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At the end of a long and wearying shopping trip, I lose a large amount of my sense of coordination, personal space, and all those other crazy there-are-other- people-in-the-world skills.
When navigating my way through yet another full shop trying to keep an eye on two equally bored kids and appease
my wife who has long since sensed my lack of commitment to the matter at hand, I tend to back up without checking who, or what is behind me. Frequently. This can extend the shopping trip even more.
The basic, slightly arrogant version of my proposed solution is a gyroscope equipped alarm, that senses when you are moving backwards and emits noises similar to those UPS vans: "This - person - is - reversing. This - person - is - reversing."
The slightly more sensitive version, which is more useful in a china shop, too, would have a set of those reverse sensors they have on modern car bumpers. Beeps close to your ear increase in frequency the closer you get to an object behind you.
I find my responsiveness to stimuli in these situation tends to deteriorate substantially, so maybe a combination of the two solutions might be best.
Halfbakery: Backup Shoe Beeper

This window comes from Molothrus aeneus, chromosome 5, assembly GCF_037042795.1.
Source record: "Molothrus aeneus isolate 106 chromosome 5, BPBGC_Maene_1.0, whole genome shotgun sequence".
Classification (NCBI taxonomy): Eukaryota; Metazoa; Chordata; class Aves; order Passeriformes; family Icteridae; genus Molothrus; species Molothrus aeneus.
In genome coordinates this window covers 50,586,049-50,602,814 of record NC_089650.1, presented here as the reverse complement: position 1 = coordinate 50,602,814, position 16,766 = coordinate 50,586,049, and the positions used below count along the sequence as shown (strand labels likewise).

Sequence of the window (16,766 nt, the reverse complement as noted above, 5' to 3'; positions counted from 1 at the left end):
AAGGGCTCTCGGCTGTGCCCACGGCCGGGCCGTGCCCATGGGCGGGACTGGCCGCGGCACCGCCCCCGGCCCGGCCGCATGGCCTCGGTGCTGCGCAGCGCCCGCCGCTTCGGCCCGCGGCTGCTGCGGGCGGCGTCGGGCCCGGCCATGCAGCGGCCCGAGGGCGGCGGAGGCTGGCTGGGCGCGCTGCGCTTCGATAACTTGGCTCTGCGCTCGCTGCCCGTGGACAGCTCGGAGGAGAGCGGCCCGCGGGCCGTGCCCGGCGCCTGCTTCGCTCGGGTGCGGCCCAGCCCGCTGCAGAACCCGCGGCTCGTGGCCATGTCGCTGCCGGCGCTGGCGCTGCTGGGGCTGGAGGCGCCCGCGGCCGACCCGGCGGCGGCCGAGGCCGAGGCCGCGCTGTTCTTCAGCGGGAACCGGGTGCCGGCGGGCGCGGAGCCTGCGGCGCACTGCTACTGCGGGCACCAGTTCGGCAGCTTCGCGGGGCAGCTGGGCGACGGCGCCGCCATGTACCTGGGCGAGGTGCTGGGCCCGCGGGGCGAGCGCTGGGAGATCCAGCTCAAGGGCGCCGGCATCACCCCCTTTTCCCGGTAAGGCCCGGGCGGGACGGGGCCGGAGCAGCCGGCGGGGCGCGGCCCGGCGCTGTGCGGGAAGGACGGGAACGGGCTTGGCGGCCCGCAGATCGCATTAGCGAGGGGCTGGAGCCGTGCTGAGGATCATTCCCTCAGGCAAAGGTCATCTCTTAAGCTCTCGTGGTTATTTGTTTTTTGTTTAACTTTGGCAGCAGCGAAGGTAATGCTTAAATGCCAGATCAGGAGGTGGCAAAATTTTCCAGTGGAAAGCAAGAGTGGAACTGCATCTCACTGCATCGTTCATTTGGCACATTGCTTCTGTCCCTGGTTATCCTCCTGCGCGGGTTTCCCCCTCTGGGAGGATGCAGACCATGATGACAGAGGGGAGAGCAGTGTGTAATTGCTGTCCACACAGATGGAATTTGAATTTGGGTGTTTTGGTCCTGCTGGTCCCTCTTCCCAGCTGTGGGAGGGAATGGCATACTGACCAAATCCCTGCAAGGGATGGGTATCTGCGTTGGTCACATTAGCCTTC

As mentioned by Texticle. [jutta, Mar 31 2007]
||The backup alarm for fat people emits an ear-splitting BEEP - BEEP - BEEP, warning others to get out of the way or suffer the consequences. May also include a panel painted with yellow and black diagonal stripes and a flashing red light.
||I don't really want people to beep when they back up. As long as there's no warning, I'm perfectly within my rights to crash into them "by accident".
||This idea is already somewhere on the HB, although I believe that special shoes were utilised in that example. I can't find a link though.
||vaguely related comment: restaurant staff are encouraged to say "behind" (or something similar) when walking behind a chef. This reduces the chances of chef turning around or stepping back and causing injury (with knife, hot pan etc).